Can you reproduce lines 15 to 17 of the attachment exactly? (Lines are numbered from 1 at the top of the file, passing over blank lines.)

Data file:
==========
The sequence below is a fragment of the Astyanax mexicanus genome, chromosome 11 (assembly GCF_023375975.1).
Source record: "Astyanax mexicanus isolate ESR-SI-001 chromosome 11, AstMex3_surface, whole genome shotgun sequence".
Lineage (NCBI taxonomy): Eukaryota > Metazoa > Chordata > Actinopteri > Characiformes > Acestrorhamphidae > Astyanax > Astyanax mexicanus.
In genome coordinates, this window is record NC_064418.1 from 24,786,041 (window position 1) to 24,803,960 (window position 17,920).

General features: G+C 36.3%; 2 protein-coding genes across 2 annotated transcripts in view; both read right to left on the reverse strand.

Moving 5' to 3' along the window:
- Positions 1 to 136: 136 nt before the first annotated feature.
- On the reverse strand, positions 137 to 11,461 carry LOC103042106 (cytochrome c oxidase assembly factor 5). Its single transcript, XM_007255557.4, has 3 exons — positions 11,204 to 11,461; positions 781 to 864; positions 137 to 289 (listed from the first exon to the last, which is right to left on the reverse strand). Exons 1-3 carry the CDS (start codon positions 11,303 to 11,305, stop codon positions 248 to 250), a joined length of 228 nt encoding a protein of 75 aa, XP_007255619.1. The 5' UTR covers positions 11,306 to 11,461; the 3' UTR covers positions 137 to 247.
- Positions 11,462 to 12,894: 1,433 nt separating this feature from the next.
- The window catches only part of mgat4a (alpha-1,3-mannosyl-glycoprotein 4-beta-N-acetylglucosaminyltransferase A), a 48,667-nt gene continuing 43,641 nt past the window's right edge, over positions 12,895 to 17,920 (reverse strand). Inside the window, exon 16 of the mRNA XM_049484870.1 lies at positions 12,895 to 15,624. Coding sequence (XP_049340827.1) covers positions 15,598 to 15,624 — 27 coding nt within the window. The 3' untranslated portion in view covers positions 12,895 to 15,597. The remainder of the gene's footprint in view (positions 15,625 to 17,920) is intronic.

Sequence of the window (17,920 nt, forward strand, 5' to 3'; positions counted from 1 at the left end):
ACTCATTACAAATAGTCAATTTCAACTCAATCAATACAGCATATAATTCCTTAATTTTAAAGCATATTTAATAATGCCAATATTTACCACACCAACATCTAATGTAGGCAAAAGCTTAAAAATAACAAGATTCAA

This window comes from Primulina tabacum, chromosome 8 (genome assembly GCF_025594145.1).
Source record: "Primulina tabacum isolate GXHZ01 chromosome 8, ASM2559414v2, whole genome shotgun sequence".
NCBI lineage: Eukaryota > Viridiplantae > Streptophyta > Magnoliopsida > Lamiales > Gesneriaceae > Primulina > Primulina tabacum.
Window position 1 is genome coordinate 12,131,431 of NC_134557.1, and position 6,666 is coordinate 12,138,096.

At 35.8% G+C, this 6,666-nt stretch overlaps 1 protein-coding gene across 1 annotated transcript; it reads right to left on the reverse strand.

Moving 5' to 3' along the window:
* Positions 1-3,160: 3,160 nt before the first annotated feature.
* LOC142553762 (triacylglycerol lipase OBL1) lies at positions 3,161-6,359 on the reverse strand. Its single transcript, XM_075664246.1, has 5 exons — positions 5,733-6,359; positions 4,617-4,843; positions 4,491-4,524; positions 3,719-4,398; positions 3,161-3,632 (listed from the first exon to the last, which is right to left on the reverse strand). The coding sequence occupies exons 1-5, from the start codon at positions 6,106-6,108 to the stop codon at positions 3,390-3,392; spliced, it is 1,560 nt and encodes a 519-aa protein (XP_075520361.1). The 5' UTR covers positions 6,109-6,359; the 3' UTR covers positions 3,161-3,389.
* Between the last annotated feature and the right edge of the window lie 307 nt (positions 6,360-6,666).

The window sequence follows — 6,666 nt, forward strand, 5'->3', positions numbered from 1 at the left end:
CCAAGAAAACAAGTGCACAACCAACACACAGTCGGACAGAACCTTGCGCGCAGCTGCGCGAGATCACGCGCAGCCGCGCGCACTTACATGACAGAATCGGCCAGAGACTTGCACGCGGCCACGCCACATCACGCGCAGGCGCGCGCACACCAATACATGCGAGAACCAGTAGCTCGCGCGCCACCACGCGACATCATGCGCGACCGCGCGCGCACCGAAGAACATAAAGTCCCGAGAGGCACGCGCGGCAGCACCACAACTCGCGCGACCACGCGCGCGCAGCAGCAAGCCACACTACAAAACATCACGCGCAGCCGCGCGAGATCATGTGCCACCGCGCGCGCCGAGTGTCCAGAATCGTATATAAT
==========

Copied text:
NCBI lineage: Eukaryota > Viridiplantae > Streptophyta > Magnoliopsida > Lamiales > Gesneriaceae > Primulina > Primulina tabacum.
Window position 1 is genome coordinate 12,131,431 of NC_134557.1, and position 6,666 is coordinate 12,138,096.

At 35.8% G+C, this 6,666-nt stretch overlaps 1 protein-coding gene across 1 annotated transcript; it reads right to left on the reverse strand.